The South Australian state government agency Arts SA has recently announced Unexpected City,  a new program of grants of up to $20,000 to enable South Australian artists to enliven the CBD’s “streets, parks and laneways” (deadline 18 January 2013).  It complements the upcoming, second season of Adelaide City’s Splash program that also seeks to foster temporary urban activities. Both the Splash and Unexpected City programs essentially aim to encourage people to spend more time in the CBD. I confess to a knee-jerk response, however, to the prevalence of the words enliven, animation, and vibrancy in the promotional material. It is fascinating to see the reproduction across Australian capital cities of efforts to facilitate creative “pop up” enterprises, to appropriate street art, and to generate new temporary artworks, especially in laneways… on the other hand, it would be nice to also see some broader discussion of the potential audiences involved (or left out) in the reimagination of “our” CBDs.

In other Australian funding news, the Victorian state premier Ted Baillieau this week announced the launch of a new Public Sculpture Fund. Over the next two years, the fund will provide $1m towards “the commissioning and/or installation of new public sculpture, of all forms” throughout the state of Victoria (deadline 15 February 2013).

…A reminder that February also brings the International Sculpture Center’s annual conference, the International Sculpture Symposium to Auckland, New Zealand (11-15 February 2013). Registrants to the conference receive a free tour to Gibbs Farm, a private sculpture park that includes monumental commissions by artists: “Graham Bennett, Chris Booth, Daniel Buren, Bill Culbert, Neil Dawson, Marijke de Goey, Andy Goldsworthy, Ralph Hotere, Anish Kapoor, Sol LeWitt, Len Lye, Russell Moses, Peter Nicholls, Eric Orr, Tony Oursler, George Rickey, Peter Roche, Richard Serra, Kenneth Snelson, Richard Thompson, Leon van den Eijkel and Zhan Wang”.

Other upcoming events for 2013 include:

TOUCH: Sculpture and the Land

The TOUCH program builds on Canberra’s 100 year history as a planned capital, to explore some of the issues associated with sculpture commissions. Involving the National Gallery of Australia, the Australian National University (ANU) School of Art, and a range of other organisations, the program includes visiting artists-in-residence, exhibitions, new commissions, walks, talks, and tours of existing collections.

An international Symposium will also be held, 10-12 May 2013, at the National Gallery of Australia, Canberra, in partnership with the ANU School of Art and Humanities Research Centre, RSHA. With a keynote address by Vivien Lovell, the symposium aims to:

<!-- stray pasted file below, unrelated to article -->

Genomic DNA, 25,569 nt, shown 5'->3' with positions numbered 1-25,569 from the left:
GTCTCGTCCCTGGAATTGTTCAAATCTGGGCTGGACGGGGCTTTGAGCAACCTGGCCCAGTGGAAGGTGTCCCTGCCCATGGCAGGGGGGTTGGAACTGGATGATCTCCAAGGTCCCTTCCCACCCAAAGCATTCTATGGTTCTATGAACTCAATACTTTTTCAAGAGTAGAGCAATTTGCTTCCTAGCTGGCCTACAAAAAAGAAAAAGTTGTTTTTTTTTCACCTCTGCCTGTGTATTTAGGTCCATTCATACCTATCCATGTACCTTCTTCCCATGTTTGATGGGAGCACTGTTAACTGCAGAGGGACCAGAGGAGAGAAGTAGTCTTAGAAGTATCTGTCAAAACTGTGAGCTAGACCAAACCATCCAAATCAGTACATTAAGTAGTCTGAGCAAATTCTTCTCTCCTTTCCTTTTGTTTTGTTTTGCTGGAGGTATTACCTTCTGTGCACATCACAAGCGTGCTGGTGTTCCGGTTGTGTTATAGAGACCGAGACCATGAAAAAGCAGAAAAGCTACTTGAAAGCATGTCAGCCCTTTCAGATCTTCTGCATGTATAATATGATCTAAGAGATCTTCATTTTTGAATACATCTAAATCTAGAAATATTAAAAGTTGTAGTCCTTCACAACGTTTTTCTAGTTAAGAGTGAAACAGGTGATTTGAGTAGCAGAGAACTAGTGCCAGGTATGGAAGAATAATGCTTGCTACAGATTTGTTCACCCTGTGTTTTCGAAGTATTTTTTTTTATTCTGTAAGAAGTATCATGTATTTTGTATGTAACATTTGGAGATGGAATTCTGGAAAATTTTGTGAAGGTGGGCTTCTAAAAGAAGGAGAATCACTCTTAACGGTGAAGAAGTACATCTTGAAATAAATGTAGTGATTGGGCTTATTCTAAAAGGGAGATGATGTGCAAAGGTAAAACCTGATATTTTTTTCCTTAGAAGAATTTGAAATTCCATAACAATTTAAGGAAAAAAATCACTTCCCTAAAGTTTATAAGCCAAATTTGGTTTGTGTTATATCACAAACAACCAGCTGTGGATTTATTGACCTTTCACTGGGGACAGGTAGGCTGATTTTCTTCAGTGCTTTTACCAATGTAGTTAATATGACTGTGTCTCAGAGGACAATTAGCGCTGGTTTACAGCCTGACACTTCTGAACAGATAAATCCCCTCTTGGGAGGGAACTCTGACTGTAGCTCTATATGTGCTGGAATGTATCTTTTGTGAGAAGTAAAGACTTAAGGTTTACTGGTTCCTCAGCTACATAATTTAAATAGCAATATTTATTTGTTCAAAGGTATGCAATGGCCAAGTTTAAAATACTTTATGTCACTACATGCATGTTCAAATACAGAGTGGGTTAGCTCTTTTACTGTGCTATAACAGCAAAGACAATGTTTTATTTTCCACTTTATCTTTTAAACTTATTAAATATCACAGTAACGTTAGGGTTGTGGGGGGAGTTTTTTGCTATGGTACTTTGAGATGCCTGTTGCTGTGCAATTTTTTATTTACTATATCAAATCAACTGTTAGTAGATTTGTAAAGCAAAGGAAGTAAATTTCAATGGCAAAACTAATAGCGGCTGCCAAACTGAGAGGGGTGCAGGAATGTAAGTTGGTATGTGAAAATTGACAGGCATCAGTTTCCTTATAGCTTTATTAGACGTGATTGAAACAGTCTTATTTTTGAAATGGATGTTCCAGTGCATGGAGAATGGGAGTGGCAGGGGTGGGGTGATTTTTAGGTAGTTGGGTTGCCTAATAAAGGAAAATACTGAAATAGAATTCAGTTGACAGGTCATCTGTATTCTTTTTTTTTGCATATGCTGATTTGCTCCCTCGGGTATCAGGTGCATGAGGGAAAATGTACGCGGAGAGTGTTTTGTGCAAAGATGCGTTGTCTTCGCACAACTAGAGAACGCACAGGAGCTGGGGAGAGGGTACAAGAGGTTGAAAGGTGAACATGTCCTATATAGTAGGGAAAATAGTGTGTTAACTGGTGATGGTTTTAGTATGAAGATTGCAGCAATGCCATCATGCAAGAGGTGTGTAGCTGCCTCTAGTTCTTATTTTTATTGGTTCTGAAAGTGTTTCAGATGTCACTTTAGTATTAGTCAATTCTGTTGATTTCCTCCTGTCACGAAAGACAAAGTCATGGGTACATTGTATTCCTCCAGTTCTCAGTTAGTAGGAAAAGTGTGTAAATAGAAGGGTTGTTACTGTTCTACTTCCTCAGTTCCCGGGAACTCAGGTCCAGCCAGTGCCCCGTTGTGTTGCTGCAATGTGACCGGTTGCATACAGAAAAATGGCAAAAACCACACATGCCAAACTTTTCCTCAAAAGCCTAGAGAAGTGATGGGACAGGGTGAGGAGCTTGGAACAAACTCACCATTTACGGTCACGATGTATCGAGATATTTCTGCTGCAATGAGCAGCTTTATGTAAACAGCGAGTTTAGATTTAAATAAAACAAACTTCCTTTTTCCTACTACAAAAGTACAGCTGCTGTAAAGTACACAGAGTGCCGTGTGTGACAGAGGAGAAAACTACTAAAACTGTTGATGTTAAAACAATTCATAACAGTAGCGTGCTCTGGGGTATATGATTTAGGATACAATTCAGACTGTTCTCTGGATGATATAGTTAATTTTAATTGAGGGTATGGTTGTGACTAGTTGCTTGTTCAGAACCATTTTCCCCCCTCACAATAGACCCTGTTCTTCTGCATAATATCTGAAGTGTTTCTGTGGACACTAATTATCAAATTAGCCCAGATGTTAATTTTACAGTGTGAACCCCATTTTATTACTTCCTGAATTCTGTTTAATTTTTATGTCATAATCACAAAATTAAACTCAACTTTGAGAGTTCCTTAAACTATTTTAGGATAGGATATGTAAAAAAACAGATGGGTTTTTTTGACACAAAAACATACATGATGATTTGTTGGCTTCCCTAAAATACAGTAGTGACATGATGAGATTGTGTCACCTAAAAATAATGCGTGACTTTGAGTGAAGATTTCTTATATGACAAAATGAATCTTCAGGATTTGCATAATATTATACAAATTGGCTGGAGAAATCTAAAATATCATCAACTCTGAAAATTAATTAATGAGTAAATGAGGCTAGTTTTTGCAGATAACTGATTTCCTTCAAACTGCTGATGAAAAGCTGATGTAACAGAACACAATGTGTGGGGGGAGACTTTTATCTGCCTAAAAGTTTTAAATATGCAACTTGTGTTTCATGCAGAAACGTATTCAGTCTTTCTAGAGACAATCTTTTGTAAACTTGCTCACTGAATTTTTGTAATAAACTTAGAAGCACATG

examine the work, the people and the conversation around sculpture in Canberra and set it in a national/international context. Themes will elaborate on issues raised in the exhibitions, the history with commissioned permanent and temporary work for public spaces, environmental considerations, community interaction with the wide range of contemporary sculpture activity and its role in the creation of urban spaces and stimulating public imagination.

Call for Papers: 6th State of Australian Cities Conference

Tuesday 26 – Friday 29 November 2013
Shangri-La Hotel, Sydney, NSW

Abstracts are now invited for the interdisciplinary State of Australian Cities Conference, under one of the following broad themes: City economy; City social (people and place, population change and trends, migration, cultural inclusion, social polarisation, equity and disadvantage, housing issues, the healthy city, sport and recreation); City environment; City structure; City governance; or City movement.

Deadline for receipt of abstracts: 25 February 2013
Further information

Postdoctoral Research Fellowship

The position of Postdoctoral Research Fellow is currently being advertised at the School of Architecture and Design, RMIT University, Melbourne
Deadline for applications: 10 December 2012
[Source: s-architecture  ]

Postdoctoral Research Fellowship available within RMIT University’s School of Architecture and Design (Quentin Stevens)

A position for a Postdoctoral Research Fellow is available within RMIT University’s School of Architecture and Design.  The fellow will work alongside Dr Quentin Stevens in connection with a major ARC-funded project exploring the design and public perception of contemporary memorials and other public artworks. The post would suit someone with a PhD in open space design, human-environment relations, or urban geography. Experience in the publication of academic research is desirable. The post is research-only and is available full-time from now until early 2015.

for more information, and to apply, go to:

Quentin Stevens

Associate Professor and ARC Future Fellow
School of Architecture and Design
RMIT University
Melbourne, Australia

Reader in Urban Design
Bartlett School of Planning
University College London

Miscellanea: projections, conferences

Oh my, how things are piling up in my inbox while I’ve been conferencing and generally cogitating (not sure if my recent reality tv binge quite fits either of those two categories though)…

Thanks Mary, City of Norwood, Payneham & St Peters (SA), for letting me know about the Stepping into the Light digital projection commission produced by Illuminart and due to make an appearance on the facade of the Norwood Concert Hall (6-9 pm, on the 22, 24-26 May 2012).

A couple of other items of interest:

Call for proposals: exURBAN SCREENS

Frankston City Council, Frankston Arts Centre & Monash University
23 June – 7 July 2012

Call for proposals for digital media content: